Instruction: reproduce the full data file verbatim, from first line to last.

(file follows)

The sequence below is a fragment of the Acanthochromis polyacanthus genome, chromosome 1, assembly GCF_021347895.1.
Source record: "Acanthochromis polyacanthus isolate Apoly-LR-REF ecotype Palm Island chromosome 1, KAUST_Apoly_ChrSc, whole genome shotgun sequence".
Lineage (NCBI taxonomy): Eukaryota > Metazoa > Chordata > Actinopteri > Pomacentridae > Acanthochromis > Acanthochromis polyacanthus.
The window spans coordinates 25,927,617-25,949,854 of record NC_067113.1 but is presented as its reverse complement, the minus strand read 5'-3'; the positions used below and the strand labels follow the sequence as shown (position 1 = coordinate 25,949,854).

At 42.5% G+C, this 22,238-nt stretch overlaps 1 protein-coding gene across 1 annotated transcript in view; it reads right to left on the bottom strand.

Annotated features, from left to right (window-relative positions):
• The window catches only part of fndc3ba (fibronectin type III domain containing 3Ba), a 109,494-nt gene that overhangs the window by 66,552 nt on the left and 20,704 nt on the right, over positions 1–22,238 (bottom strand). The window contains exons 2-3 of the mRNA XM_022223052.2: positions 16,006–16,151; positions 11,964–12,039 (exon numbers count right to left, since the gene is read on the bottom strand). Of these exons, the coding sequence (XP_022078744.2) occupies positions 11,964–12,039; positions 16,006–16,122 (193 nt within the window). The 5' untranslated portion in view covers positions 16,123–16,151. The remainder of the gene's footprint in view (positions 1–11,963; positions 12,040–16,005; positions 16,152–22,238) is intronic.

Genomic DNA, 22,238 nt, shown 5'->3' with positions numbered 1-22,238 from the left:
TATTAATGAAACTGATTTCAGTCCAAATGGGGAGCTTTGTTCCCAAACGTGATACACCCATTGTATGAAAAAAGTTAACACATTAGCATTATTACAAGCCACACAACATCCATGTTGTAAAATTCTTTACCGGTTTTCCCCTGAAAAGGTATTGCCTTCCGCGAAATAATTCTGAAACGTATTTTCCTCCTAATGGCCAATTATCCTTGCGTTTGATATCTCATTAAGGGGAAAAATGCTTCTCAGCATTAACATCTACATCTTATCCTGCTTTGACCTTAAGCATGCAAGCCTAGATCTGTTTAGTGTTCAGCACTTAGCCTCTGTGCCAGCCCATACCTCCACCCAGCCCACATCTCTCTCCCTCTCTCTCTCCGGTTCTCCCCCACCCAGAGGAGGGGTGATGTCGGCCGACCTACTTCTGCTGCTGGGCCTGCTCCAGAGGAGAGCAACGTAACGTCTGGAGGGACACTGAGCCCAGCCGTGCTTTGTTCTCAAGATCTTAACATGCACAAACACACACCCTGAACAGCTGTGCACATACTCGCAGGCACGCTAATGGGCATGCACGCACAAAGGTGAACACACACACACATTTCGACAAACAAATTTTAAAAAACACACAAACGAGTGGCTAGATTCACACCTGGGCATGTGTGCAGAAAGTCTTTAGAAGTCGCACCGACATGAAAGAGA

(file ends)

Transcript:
The sequence below is a fragment of the Acanthochromis polyacanthus genome, chromosome 1, assembly GCF_021347895.1.
Source record: "Acanthochromis polyacanthus isolate Apoly-LR-REF ecotype Palm Island chromosome 1, KAUST_Apoly_ChrSc, whole genome shotgun sequence".
Lineage (NCBI taxonomy): Eukaryota > Metazoa > Chordata > Actinopteri > Pomacentridae > Acanthochromis > Acanthochromis polyacanthus.
The window spans coordinates 25,927,617-25,949,854 of record NC_067113.1 but is presented as its reverse complement, the minus strand read 5'-3'; the positions used below and the strand labels follow the sequence as shown (position 1 = coordinate 25,949,854).

At 42.5% G+C, this 22,238-nt stretch overlaps 1 protein-coding gene across 1 annotated transcript in view; it reads right to left on the bottom strand.

Annotated features, from left to right (window-relative positions):
• The window catches only part of fndc3ba (fibronectin type III domain containing 3Ba), a 109,494-nt gene that overhangs the window by 66,552 nt on the left and 20,704 nt on the right, over positions 1–22,238 (bottom strand). The window contains exons 2-3 of the mRNA XM_022223052.2: positions 16,006–16,151; positions 11,964–12,039 (exon numbers count right to left, since the gene is read on the bottom strand). Of these exons, the coding sequence (XP_022078744.2) occupies positions 11,964–12,039; positions 16,006–16,122 (193 nt within the window). The 5' untranslated portion in view covers positions 16,123–16,151. The remainder of the gene's footprint in view (positions 1–11,963; positions 12,040–16,005; positions 16,152–22,238) is intronic.

Genomic DNA, 22,238 nt, shown 5'->3' with positions numbered 1-22,238 from the left:
TATTAATGAAACTGATTTCAGTCCAAATGGGGAGCTTTGTTCCCAAACGTGATACACCCATTGTATGAAAAAAGTTAACACATTAGCATTATTACAAGCCACACAACATCCATGTTGTAAAATTCTTTACCGGTTTTCCCCTGAAAAGGTATTGCCTTCCGCGAAATAATTCTGAAACGTATTTTCCTCCTAATGGCCAATTATCCTTGCGTTTGATATCTCATTAAGGGGAAAAATGCTTCTCAGCATTAACATCTACATCTTATCCTGCTTTGACCTTAAGCATGCAAGCCTAGATCTGTTTAGTGTTCAGCACTTAGCCTCTGTGCCAGCCCATACCTCCACCCAGCCCACATCTCTCTCCCTCTCTCTCTCCGGTTCTCCCCCACCCAGAGGAGGGGTGATGTCGGCCGACCTACTTCTGCTGCTGGGCCTGCTCCAGAGGAGAGCAACGTAACGTCTGGAGGGACACTGAGCCCAGCCGTGCTTTGTTCTCAAGATCTTAACATGCACAAACACACACCCTGAACAGCTGTGCACATACTCGCAGGCACGCTAATGGGCATGCACGCACAAAGGTGAACACACACACACATTTCGACAAACAAATTTTAAAAAACACACAAACGAGTGGCTAGATTCACACCTGGGCATGTGTGCAGAAAGTCTTTAGAAGTCGCACCGACATGAAAGAGA